Mike needs to borrow $50 in order to buy the carburettor that Ben's brother needs for his performance car. But no one in the family will lend him the money even though he is prepared to sell his beloved card collection.
Subtheme(s): Gender roles and stereotypes,Multiculturalism
The 1970s saw a groundswell of political activism in Australia on many fronts: the peace movement, environmental protection, feminism and workers' rights. The Galbally Review of Post-Arrival Programs and Services for Migrants opened the door to the idea of migrants' rights, a concept that paved the way for multiculturalism.
In this clip, the role of the women in Mike's family is clearly defined. Ask students to analyse the women in Mike's family, their roles and the differences in their roles.
Ask students to complete the 'historyface' template for the women in Mike's family: his grandmother (Yaya), mother (Janice) and aunt (Sofia). The students can share their findings with the rest of the class.
Subtheme(s): Gender roles and stereotypes,Multiculturalism
Fashions of the 1970s extended the look established in the 1960s with the mini-skirt. Fashions for women became more daring and colourful, as 'mod', 'surfie', 'hippy' and 'disco' styles became fashionable. Fashions for men became more casual, pairing jeans with sandals, and flares with platform shoes.
Discuss the topic, 'How does fashion highlight the changing tastes in culture, attitudes and behaviour of each era?' and make a list of how fashion creates a 'point of view' in history.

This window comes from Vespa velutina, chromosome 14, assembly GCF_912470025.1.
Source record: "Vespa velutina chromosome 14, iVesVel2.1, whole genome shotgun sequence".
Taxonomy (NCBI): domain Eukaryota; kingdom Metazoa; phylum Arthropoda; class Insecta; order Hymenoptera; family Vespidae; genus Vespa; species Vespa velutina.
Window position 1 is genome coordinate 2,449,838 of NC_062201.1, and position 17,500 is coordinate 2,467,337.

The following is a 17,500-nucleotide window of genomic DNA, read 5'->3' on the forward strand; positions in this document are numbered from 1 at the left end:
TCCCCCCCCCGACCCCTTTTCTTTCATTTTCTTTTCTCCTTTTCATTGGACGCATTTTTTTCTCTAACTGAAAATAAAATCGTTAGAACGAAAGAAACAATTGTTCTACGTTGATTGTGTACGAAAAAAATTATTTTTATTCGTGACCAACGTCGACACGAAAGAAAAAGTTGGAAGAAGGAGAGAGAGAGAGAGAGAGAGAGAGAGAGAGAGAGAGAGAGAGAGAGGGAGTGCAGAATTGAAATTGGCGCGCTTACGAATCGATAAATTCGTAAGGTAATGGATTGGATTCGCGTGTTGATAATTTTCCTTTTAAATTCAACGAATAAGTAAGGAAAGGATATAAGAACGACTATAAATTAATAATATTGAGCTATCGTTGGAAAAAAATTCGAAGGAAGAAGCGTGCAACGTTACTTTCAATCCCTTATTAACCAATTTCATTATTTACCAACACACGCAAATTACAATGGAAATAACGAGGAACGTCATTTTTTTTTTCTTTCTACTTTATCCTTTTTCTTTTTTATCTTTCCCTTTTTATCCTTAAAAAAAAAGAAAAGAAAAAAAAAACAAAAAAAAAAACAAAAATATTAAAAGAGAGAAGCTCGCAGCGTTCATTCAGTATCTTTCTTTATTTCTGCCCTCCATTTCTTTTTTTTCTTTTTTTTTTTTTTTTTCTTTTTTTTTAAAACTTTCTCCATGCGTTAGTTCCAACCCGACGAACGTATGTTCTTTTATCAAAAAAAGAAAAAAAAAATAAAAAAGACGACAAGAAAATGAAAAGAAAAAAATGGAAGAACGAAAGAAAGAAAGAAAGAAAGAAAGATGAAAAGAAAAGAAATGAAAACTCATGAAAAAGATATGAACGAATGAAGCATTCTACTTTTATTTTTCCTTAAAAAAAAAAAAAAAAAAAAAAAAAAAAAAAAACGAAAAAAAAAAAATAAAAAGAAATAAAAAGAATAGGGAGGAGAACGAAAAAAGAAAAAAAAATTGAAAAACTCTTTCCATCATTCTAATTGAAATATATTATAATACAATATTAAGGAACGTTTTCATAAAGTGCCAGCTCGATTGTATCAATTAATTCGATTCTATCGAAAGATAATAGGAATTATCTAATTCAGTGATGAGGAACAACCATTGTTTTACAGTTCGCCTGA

Ask students to talk with their parents about fashion in the 1970s. They could bring some photos or original outfits belonging to their parents and share these with the class.
Ask students to use the body template in Student Activity Sheet H4.5 to create three different 1970s outfits using paper and fabric. A photo of the student's face can be added to the template to personalise it. Upload the images to the school website as an album of 1970s fashion.
Subtheme(s): Customs and traditions,Entertainment and games
Card collecting and trading has been a favourite pastime of many Australian children for decades. Collecting cards that are rare is the key to a good collection.
Ask students to discuss the following questions and create a mind map of ideas:
What types of cards are collected and traded?
Are card collections valuable? If so, which are the most valuable collections?
Where did card collecting originate and when?
What changes have impacted on card collecting and trading in the past 50 years?
Ask students to discuss their card collections. Have them write a report on why they collect these types of cards, how they purchase or trade them, what type of cards they need to complete the collection, and which cards are most valuable to them and why.
Ask students to design their own card that would fit into the collection. The card must have an image and text. It must have a registration number that fits with the number order of the collection.
Alternatively, ask students to create a series of five cards depicting something of interest to them. The cards should include a picture of the item on the front and information on the back. Students could give a short presentation on why their cards are the most exclusive and sought after by other collectors.
The Australian Curriculum: English aims to ensure that students:
learn to listen to, read, view, speak, write, create and reflect on increasingly complex and sophisticated spoken, written and multimodal texts across a growing range of contexts with accuracy, fluency and purpose